Mike Stevens – KNEE DEEP

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Thursday, July 13, 2017
Well, that was weird
Wednesday, October 25, 2017
World’s trashiest regatta

San Vicente Reservoir: A year later
Hard to believe it’s already been a year since San Vicente Reservoir re-opened after an 8-year closure amid unmatched hype and wacky Ticketmaster shenanigans. It lived up to that hype for a solid week — depending on who you talk to — before settling into its current position as just another outstanding San Diego bass lake in the starting rotation.

OPENING DAY AT San V had anglers of all kinds hitting the water for a shot at fish that had not seen a lure in nearly a decade. WON PHOTO BY MIKE STEVENS

Jumping into the wayback machine, I showed up on opening day (Sept. 22, 2016) at around 8 a.m. and was happy to hear from front-booth staffers that getting the long-line of anglers through the gate, down the ramp and on the water was relatively painless, all things considered.

I walked out on the dock and peered into the crystal clear water and saw clouds of bass fry, a bunch of bluegill and no less than a dozen 2- to 4-pound bass patrolling below them. Even without being out on a boat, I could tell the fishing was epic. I saw guys fishing off the docks while waiting for a boat to come pick them up tee off on 3-pounders while chucking big spinnerbaits.

I also hiked a quite a bit and watched boaters, kayakers and float tubers fish close to shore and saw plenty of double hookups just in the small quadrant of the lake I could survey. Later on top of the ramp, I talked to one shell-shocked group after another about the fishing, and I heard it all: blades, 10-inch worms, jigs, big swimbaits, underspins, topwater, rats, even spoon fish. The one thing I didn’t hear about was drop-shotting, there was simply no need for it.

One trio of bassers ran into “wide open” fishing on 6-inch Huddlestons featuring “lots of 5- and 6-pound fish to go along with a ton of “clones” that, at the time, were pushing 4 pounds. No one caught anything under 2. As for the numbers, well, there were several 100-fish-days had by multiple Wounded Warriors who got to fish re-opener eve, and several Day One anglers hit triple digits, including one boat that stuck 200, and there was no shortage of 25-pound stringers.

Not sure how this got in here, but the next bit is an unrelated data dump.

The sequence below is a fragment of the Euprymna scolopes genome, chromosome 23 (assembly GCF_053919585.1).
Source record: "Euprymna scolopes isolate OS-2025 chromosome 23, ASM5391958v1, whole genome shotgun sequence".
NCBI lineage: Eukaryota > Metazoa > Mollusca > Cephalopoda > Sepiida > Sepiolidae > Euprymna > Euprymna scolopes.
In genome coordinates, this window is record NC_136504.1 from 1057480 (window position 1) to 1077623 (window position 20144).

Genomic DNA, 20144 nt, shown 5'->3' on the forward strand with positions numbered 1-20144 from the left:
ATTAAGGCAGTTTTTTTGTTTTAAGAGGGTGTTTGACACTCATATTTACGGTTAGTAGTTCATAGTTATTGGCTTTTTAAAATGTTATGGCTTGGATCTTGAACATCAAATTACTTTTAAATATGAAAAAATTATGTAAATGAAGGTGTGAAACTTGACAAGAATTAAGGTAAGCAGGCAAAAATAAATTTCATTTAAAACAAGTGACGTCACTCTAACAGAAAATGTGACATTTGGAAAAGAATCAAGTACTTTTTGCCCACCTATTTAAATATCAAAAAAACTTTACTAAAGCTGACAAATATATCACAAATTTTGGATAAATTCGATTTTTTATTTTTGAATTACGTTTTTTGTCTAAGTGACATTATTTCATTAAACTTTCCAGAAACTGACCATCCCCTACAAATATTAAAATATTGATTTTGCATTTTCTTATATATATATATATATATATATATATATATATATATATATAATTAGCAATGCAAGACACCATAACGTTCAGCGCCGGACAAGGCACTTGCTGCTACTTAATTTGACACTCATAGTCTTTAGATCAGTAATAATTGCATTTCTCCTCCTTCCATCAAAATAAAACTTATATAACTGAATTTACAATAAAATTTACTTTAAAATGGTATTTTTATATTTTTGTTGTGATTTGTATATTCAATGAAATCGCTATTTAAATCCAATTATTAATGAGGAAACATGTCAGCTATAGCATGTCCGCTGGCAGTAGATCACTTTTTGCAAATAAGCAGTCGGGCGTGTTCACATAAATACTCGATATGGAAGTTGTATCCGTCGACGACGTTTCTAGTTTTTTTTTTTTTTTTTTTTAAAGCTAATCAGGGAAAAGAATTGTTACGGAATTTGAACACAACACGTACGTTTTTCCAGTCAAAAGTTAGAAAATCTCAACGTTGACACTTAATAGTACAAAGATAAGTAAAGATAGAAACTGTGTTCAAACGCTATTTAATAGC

GREAT NUMBERS OF clone San V bass were caught on Day One of the re-opening week, and it’s still good, only now, most of them are being found deep. WON PHOTO BY MIKE STEVENS

Essentially, it’s a new lake. Old school San V guys were marveling over the fact that they had to learn it all over again with some of their favorite points, mounds, holes and other such cover now sitting under as much as 70 feet of water. After a few days of video-game-style fishing after the re-opener, the enormous biomass of largemouth that had lived the dream for almost a decade with no outboard noise or chance of getting hooked, headed deep into the cover of miles of newly submerged brush and full size trees well below the surface.

Drop-shot fishing became a reality (along with Texas rigs, jigs, spoons and anything else that can be fished deep and semi-vertical), gobs of tackle was lost in the sticks and everyone had to get schooled on “fizzing” so deep-caught bass could be safely released.

That deep bite has been the bread and butter ever since, and many anglers — especially those who fished opening week —aren’t always fired up about it. Too slow, too deep, too subtle, too much like all the other clear bass lakes in the state. But it’s still popular. You still will bump into competitive bassers / guides like Rusty Brown and Todd Kline putting clients on biters out there, or even BASS Elite Series angler Brent Ehrler honing his deep-water electronics game.

It’s not all 6-pound fluoro in 50-feet of water though. San V experiences topwater, swimbait, frog, Fluke, underspin and Senko bites like the next pond, it’s just up to the angler to figure out when to fish shallow or with reaction stuff or otherwise with that deep-bite as an old-reliable backup plan.

Most of what’s caught these days is in the 1.5- to 3-pound range with a few 5-plus models reported every week on average. This “clone” situation is what happens when a lake is left alone for that long, and while I hate to say it, the unavoidable factor of anglers keeping bass is actually going to slowly remedy that with each passing year as competition for the same food supply diminishes.

San Vicente Reservoir is a gorgeous fishery with all-new facilities from the ramp and docks up to the concession area and parking lot, and whether it’s because it’s a cool lake to fish on, or because it takes some pressure off the rest of San Diego’s legendary bass holes, it’s great to have her back.

NEW FACILITIES INCLUDING docks and launch ramp were a major re-opener attraction along with the new lay of the “land” with a lot of the previous features now under water. WON PHOTO BY MIKE STEVENS

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